When you step back and analyze this aspect of his life, it is clear that the experiences that JW Marriot had working with the business gave him the ability to adjust to changes quickly. This would help him to apply these strategies to the hotel industry, as he could identify new trends that were occurring (before competitors had a chance to react). At the same time, the sense of selflessness that he learned would help Marriot to lead his organization by example. This is because he was humble and believed that each person; could have a profound impact upon the underlying customer experience. Once this took place, it meant the organization could offer a unique product that is difficult to mirror at many competitors.
What can the Experiences Teach Hotel Managers?
The experiences of JW Marriot Jr. can teach hotel managers a number of different principals that they should be embracing as part of their basic philosophy. To include: having flexibility, leading by example and motivating the staff to go the extra mile. Having flexibility is when managers must be able to adapt to changes that are taking place in the industry. This means that they must be vigilant of new trends that could quickly be: emerging and how and their hotel can adapt to them. This is important, because in the hospitality industry, trends and tastes are constantly changing among consumers. As what is in for many different travelers, will vary based upon economics and what they think is fashionable. When mangers are aware of what is taking place, is the point that an organization can quickly adapt to the underlying changes that are occurring. This will help to provide their hotel with earnings stability, so that it can avoid the sudden boom and bust cycles that have been known in the industry.
Leading by example, is where managers must show the staff that they are willing to engage in the same kind of actions they are telling them to do. This is important, because many different hotel managers will often have a sense of aloofness. As they believe that staff members should follow the regulations and policies that they set forth. This problematic, because it creates division in the hotel and a poisonous atmosphere (where the staff will do just enough to get by). Over the course of time, this will have an impact upon the quality of service that is being provided. When managers are engaging in actions that support what they are telling the staff, this will reduce these barriers inside the hotel. At which point, many employees will begin to ensure that customers are receiving the best service.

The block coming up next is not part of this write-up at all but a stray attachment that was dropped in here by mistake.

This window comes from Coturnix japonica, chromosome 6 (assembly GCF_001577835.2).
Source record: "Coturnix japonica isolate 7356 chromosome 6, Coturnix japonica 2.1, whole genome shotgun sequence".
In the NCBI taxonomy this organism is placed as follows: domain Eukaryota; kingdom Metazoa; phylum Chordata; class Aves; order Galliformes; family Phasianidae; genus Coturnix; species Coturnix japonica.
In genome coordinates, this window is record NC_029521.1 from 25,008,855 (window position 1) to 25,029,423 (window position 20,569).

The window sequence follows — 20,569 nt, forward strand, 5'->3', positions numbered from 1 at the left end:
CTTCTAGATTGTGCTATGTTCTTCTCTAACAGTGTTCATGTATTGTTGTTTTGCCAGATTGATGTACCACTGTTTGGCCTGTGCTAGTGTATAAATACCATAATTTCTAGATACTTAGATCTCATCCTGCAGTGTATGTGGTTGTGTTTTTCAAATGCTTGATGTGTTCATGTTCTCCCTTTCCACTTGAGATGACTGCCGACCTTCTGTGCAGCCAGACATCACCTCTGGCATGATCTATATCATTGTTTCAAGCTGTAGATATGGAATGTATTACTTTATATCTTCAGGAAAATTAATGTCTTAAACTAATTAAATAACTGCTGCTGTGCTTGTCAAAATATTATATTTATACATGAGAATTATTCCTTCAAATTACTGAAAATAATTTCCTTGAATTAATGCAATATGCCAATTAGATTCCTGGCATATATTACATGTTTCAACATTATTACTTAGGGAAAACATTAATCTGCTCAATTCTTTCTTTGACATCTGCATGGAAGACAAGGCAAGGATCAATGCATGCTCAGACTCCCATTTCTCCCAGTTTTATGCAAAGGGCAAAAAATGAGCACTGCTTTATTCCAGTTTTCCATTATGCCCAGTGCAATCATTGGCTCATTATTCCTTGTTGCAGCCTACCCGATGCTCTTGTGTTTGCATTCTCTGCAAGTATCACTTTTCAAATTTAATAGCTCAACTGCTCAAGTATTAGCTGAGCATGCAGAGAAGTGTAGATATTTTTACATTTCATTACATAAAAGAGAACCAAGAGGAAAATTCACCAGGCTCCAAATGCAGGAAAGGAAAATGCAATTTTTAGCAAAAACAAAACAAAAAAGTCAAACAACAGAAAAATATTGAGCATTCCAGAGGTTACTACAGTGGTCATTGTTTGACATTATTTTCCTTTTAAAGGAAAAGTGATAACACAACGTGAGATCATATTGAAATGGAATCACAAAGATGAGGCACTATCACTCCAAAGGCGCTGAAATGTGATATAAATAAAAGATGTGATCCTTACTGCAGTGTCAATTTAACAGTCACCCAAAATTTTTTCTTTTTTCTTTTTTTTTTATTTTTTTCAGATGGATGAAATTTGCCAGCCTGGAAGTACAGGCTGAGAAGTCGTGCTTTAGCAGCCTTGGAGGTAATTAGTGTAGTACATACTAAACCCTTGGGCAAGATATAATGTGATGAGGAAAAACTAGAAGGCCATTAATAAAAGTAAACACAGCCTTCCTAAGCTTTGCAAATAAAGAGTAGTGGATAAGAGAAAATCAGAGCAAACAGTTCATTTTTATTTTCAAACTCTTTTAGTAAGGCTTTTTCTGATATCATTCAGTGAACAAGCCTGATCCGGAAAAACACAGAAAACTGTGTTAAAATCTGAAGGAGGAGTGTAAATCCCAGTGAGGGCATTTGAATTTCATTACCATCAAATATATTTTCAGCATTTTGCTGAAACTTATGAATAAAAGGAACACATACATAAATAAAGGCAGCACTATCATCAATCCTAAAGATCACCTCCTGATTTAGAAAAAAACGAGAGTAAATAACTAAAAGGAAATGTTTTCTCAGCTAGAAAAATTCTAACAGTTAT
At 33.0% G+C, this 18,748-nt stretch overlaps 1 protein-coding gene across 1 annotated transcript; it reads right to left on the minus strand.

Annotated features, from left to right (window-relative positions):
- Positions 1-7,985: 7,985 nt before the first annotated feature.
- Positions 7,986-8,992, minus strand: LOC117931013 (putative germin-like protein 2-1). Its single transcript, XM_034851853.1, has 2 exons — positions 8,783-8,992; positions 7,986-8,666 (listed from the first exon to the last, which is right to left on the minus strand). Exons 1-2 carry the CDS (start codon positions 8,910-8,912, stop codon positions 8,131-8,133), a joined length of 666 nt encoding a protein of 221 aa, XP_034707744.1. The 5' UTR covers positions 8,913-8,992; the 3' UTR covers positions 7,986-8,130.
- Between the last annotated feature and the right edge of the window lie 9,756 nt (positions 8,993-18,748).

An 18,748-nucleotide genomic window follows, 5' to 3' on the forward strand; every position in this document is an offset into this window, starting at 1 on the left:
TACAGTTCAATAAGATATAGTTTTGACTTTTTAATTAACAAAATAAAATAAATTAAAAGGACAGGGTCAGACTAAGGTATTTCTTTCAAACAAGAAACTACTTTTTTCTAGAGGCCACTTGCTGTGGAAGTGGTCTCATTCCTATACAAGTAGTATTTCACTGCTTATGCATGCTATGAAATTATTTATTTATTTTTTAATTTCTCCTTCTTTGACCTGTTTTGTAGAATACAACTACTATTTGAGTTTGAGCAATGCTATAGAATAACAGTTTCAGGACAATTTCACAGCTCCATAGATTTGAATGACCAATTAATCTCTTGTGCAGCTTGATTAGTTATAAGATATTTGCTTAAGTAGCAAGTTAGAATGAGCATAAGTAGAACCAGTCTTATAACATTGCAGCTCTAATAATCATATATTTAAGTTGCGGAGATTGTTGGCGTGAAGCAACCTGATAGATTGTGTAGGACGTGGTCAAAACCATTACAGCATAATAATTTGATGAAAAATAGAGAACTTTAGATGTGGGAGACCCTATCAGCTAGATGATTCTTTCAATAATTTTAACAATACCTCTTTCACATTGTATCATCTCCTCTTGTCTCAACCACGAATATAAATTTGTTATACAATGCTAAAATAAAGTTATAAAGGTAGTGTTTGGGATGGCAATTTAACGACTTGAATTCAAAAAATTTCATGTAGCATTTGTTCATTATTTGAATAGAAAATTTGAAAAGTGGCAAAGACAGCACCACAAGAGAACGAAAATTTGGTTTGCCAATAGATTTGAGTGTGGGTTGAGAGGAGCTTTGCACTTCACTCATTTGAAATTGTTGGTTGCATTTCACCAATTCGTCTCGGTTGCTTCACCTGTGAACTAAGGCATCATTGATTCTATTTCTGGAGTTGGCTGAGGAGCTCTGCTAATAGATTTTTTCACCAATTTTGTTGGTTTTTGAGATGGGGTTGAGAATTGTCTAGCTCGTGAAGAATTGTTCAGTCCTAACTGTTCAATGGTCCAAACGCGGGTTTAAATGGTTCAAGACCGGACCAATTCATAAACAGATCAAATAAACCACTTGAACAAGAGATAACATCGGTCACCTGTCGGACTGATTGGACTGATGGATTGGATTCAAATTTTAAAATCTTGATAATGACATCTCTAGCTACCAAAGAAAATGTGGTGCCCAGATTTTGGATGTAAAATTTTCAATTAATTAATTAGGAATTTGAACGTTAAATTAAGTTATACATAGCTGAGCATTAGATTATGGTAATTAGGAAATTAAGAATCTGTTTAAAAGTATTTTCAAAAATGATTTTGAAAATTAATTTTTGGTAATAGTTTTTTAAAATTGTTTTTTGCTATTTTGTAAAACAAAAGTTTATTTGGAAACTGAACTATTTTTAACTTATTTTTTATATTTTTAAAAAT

Motivating the staff to go the extra mile; means that they must have some kind of incentives for engaging in particular actions. Where, the underlying levels of compensation should be higher and they must feel that managers are working with them. These two elements are important they help to improve the underlying levels of service even more. Where, the staff begins to see their employment with company, as more than just a job by turning it into a career. Once this takes place, it means that Marriot has the ability to be able to create a unique product that customers will…
Based on internal and external assessment, this paper provides strategic recommendations for Spirit Airlines, Inc. Flying to more than 50 destinations in the Americas and with more than 100 aircrafts in its fleet, Spirit Airlines is one of the largest ultra-low cost airlines in the U.S. The paper is organized as follows. First, the two major issues or challenges facing the company are identified. Next, strategic options for addressing the
Introduction Taking into consideration Spirit Airline’s current financial position and operational factors, a specific cost-cutting investment will be proposed in this paper. It is important to note, from the onset, that to remain relevant in an increasingly competitive business environment, entities must continuously embrace approaches that not only enhance their efficiency, but also reduce their costs. This is more so the case in the Airline business where competition for passengers continues
IPO of the company 'Spirit Airlines, Inc.' Identify the company and its industry The industry chosen for the analysis is the aviation industry, particularly a niche called the 'The ultra low fare air carrier'. This is a peculiar type of niche that other airlines especially the giants cannot enter into. From the time of it's founding the company under analysis -- Spirit Airlines has followed the principle of operating at low
One-to-one marketing allows premium pricing as well as increased sales volume to particular unique micro markets. Studies show that as customer satisfaction and loyalty increases, consumers are less sensitive to price changes. Generally, they are willing to pay more for their preferred brand because they perceive some unique value that other alternatives do not provide (Giddens, 2002). Long-haul international business travelers and short/medium-haul domestic business travelers are the customers that
Jetblue Weakness The airline industry is one that has rapidly evolved both with regards to technology and product offerings. This paper argues that technological advancements, deregulation and competitive pricing and marketing strategies are what have driven change in regards to JetBlue. The paper goes on to explain how each of these factors affects and drives change in the other three. Deregulation occurred to increase competition; competition in turn affects innovation in
FedEx Express Airlines (Case Study) In this case study, we will be looking at FedEx Express's hub airports. The airports will include Memphis International Airport (MEM) and Indianapolis International Airport. The focus will be mainly on capacity, traffic, and what is planned for the future of these airports. FedEx Corporation is one of the largest companies in the courier industry. The company is renowned not just nationally in the United States, but